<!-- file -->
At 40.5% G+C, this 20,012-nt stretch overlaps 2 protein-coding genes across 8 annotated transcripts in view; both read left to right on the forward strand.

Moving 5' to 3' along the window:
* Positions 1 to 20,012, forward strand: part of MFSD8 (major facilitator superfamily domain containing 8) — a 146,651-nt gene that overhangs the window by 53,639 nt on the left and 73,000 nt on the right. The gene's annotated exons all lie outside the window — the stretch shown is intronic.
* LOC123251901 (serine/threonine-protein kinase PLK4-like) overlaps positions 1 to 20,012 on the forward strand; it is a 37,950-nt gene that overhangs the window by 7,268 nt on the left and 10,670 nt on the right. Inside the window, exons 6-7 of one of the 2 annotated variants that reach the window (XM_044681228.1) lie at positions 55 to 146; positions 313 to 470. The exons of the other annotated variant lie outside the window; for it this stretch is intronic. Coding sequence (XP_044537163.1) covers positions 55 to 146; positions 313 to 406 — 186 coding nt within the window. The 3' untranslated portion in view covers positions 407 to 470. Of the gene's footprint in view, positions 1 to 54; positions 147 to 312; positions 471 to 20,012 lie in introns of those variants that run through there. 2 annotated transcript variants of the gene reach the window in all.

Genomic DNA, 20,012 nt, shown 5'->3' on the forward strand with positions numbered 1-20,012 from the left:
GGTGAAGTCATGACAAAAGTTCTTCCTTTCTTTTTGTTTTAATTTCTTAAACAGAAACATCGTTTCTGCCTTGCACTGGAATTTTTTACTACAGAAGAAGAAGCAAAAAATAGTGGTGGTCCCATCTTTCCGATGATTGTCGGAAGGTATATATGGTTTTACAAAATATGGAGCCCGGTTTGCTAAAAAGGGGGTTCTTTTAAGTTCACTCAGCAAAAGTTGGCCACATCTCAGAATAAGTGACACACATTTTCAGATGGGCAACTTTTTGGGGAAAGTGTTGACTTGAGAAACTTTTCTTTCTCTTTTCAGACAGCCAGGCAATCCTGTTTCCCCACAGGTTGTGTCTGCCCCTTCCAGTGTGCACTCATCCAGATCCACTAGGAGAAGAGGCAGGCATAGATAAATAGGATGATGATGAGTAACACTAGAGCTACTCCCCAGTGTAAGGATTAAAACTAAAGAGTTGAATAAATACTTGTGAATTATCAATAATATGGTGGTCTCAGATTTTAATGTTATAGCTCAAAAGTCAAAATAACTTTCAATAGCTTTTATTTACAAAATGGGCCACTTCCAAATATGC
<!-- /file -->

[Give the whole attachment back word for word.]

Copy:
At 40.5% G+C, this 20,012-nt stretch overlaps 2 protein-coding genes across 8 annotated transcripts in view; both read left to right on the forward strand.

Moving 5' to 3' along the window:
* Positions 1 to 20,012, forward strand: part of MFSD8 (major facilitator superfamily domain containing 8) — a 146,651-nt gene that overhangs the window by 53,639 nt on the left and 73,000 nt on the right. The gene's annotated exons all lie outside the window — the stretch shown is intronic.
* LOC123251901 (serine/threonine-protein kinase PLK4-like) overlaps positions 1 to 20,012 on the forward strand; it is a 37,950-nt gene that overhangs the window by 7,268 nt on the left and 10,670 nt on the right. Inside the window, exons 6-7 of one of the 2 annotated variants that reach the window (XM_044681228.1) lie at positions 55 to 146; positions 313 to 470. The exons of the other annotated variant lie outside the window; for it this stretch is intronic. Coding sequence (XP_044537163.1) covers positions 55 to 146; positions 313 to 406 — 186 coding nt within the window. The 3' untranslated portion in view covers positions 407 to 470. Of the gene's footprint in view, positions 1 to 54; positions 147 to 312; positions 471 to 20,012 lie in introns of those variants that run through there. 2 annotated transcript variants of the gene reach the window in all.

Genomic DNA, 20,012 nt, shown 5'->3' on the forward strand with positions numbered 1-20,012 from the left:
GGTGAAGTCATGACAAAAGTTCTTCCTTTCTTTTTGTTTTAATTTCTTAAACAGAAACATCGTTTCTGCCTTGCACTGGAATTTTTTACTACAGAAGAAGAAGCAAAAAATAGTGGTGGTCCCATCTTTCCGATGATTGTCGGAAGGTATATATGGTTTTACAAAATATGGAGCCCGGTTTGCTAAAAAGGGGGTTCTTTTAAGTTCACTCAGCAAAAGTTGGCCACATCTCAGAATAAGTGACACACATTTTCAGATGGGCAACTTTTTGGGGAAAGTGTTGACTTGAGAAACTTTTCTTTCTCTTTTCAGACAGCCAGGCAATCCTGTTTCCCCACAGGTTGTGTCTGCCCCTTCCAGTGTGCACTCATCCAGATCCACTAGGAGAAGAGGCAGGCATAGATAAATAGGATGATGATGAGTAACACTAGAGCTACTCCCCAGTGTAAGGATTAAAACTAAAGAGTTGAATAAATACTTGTGAATTATCAATAATATGGTGGTCTCAGATTTTAATGTTATAGCTCAAAAGTCAAAATAACTTTCAATAGCTTTTATTTACAAAATGGGCCACTTCCAAATATGC